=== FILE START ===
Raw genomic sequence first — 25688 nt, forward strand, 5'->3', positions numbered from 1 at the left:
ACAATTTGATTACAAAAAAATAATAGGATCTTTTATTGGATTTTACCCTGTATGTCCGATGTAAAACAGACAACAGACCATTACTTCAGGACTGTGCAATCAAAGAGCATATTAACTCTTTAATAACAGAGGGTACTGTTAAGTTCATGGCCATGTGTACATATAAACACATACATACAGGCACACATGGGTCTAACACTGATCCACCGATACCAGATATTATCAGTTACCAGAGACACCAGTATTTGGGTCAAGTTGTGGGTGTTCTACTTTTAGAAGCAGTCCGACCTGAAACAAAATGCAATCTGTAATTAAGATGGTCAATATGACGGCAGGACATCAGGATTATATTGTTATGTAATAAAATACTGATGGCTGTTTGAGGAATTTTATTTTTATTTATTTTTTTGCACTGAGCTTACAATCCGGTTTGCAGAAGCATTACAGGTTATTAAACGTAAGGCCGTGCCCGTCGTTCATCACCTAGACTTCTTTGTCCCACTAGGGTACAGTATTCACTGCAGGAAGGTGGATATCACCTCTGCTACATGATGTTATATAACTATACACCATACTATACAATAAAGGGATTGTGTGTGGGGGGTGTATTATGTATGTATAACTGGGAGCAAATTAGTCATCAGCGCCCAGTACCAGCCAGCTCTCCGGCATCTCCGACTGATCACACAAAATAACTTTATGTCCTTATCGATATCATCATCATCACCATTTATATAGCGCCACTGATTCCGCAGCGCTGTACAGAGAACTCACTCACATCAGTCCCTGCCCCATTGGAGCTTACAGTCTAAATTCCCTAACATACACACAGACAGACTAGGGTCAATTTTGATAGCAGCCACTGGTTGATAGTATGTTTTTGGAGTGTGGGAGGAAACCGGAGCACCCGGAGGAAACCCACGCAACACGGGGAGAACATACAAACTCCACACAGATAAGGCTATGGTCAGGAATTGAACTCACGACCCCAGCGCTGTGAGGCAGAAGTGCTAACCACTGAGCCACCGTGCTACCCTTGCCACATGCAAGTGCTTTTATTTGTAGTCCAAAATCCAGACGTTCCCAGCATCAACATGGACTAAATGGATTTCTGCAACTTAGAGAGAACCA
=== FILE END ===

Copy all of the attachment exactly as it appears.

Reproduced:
Raw genomic sequence first — 25688 nt, forward strand, 5'->3', positions numbered from 1 at the left:
ACAATTTGATTACAAAAAAATAATAGGATCTTTTATTGGATTTTACCCTGTATGTCCGATGTAAAACAGACAACAGACCATTACTTCAGGACTGTGCAATCAAAGAGCATATTAACTCTTTAATAACAGAGGGTACTGTTAAGTTCATGGCCATGTGTACATATAAACACATACATACAGGCACACATGGGTCTAACACTGATCCACCGATACCAGATATTATCAGTTACCAGAGACACCAGTATTTGGGTCAAGTTGTGGGTGTTCTACTTTTAGAAGCAGTCCGACCTGAAACAAAATGCAATCTGTAATTAAGATGGTCAATATGACGGCAGGACATCAGGATTATATTGTTATGTAATAAAATACTGATGGCTGTTTGAGGAATTTTATTTTTATTTATTTTTTTGCACTGAGCTTACAATCCGGTTTGCAGAAGCATTACAGGTTATTAAACGTAAGGCCGTGCCCGTCGTTCATCACCTAGACTTCTTTGTCCCACTAGGGTACAGTATTCACTGCAGGAAGGTGGATATCACCTCTGCTACATGATGTTATATAACTATACACCATACTATACAATAAAGGGATTGTGTGTGGGGGGTGTATTATGTATGTATAACTGGGAGCAAATTAGTCATCAGCGCCCAGTACCAGCCAGCTCTCCGGCATCTCCGACTGATCACACAAAATAACTTTATGTCCTTATCGATATCATCATCATCACCATTTATATAGCGCCACTGATTCCGCAGCGCTGTACAGAGAACTCACTCACATCAGTCCCTGCCCCATTGGAGCTTACAGTCTAAATTCCCTAACATACACACAGACAGACTAGGGTCAATTTTGATAGCAGCCACTGGTTGATAGTATGTTTTTGGAGTGTGGGAGGAAACCGGAGCACCCGGAGGAAACCCACGCAACACGGGGAGAACATACAAACTCCACACAGATAAGGCTATGGTCAGGAATTGAACTCACGACCCCAGCGCTGTGAGGCAGAAGTGCTAACCACTGAGCCACCGTGCTACCCTTGCCACATGCAAGTGCTTTTATTTGTAGTCCAAAATCCAGACGTTCCCAGCATCAACATGGACTAAATGGATTTCTGCAACTTAGAGAGAACCA